Sarah de Joybert, marketing director for Vichy Laboratoires Canada, emphasizes that women’s interest in science-based products is part of a larger high-tech trend. “We live in a high-tech world, and skin care is no exception. Women are searching for innovation and solutions for their skin, just as they search for the latest innovations in everything.” But how far are we willing to go? It turns out that we are still nervous of the needle and looking for topical products that mimic the results of injectable treatments.
• (Top) Crabtree & Evelyn Naturals Botanical Body Buttter with Illipe Butter, Lemongrass & Sugar ($30, at Crabtree & Evelyn stores and select retailers across Canada.
• (Bottom) Chanel Precision Sublimage Essential Regenerating Cream ($325, at Chanel beuaty counters across Canada)
Product images courtesy of Geoffry RossLess surgery, more product
Dr. Fred Weksberg, a Toronto dermatologist who has been practising for almost 20 years, says that his clients are moving away from surgical procedures. “Sure, I have some women who say ‘I don’t care as long as I get rid of the lines!’ But, overall, people are more curious than they were 10 years ago. They ask many more questions and are concerned about side effects.”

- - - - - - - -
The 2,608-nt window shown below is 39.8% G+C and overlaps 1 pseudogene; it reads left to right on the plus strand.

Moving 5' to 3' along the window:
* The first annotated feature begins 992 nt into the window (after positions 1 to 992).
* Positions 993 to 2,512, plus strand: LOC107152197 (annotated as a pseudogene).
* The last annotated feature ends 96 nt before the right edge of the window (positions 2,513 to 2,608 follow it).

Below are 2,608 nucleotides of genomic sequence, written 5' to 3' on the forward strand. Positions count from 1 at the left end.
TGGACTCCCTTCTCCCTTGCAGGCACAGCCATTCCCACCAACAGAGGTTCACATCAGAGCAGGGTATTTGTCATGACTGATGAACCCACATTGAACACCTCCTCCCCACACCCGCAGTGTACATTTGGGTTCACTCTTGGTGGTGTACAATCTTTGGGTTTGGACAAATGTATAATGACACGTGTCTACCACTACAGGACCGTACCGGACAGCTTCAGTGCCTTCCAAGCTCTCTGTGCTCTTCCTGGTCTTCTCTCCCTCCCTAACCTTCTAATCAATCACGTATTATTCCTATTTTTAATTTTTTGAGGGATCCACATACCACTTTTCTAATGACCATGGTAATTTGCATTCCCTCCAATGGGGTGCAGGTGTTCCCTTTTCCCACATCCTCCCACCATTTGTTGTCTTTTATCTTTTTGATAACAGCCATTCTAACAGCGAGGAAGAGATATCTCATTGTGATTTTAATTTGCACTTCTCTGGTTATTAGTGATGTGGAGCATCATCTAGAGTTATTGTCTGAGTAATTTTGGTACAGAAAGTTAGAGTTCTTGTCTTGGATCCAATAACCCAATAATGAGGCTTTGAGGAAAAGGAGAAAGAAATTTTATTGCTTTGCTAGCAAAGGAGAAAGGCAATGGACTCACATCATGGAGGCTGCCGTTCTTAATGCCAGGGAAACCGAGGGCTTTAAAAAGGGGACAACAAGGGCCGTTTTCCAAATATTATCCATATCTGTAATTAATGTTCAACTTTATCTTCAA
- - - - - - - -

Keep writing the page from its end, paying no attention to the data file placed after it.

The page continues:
This consumer apprehension also means that manufacturers must promote their high-tech launches with care and common sense. According to a Euromonitor International study released this year, when it comes to outlandish claims, Canadian women aren’t buying — literally. When Avon released its Anew Clinical Laser System last year, it was touted as a home replacement for wrinkle-smoothing injections. But the product did little to put consumers at ease. “Last I heard, they were planning to discontinue it,” says Uduslivaia. “Even the name made people wonder whether it was safe to try at home. Canadian consumers are educated and not as trusting. Manufacturers must be extremely careful about what they promise.”
While you may think of organic products as the preferred skin care of sandal-wearing Whole Foods shoppers, they are actually becoming as sophisticated as their high-tech counterparts. As Joseph Gubernick, chief marketing officer of Estée Lauder, recently said, “There is nothing more high-tech than nature; it’s the ultimate Einstein.” Now, many companies are seeking mother nature’s expertise. “The truth is, modern natural skin care has grown leaps and bounds since the woodsy-goodsy, homegrown formulations of the ’70s,” says Kenney. She points out that many natural-based companies are now using botanical versions of clinical ingredients. “For example, Juice Beauty has added plant-derived versions of DMAE, coenzyme Q10 and alpha-lipoic acid,” says Kenney. “These ingredients are the naturally derived versions of ingredients that are used by scientific brands like Perricone.”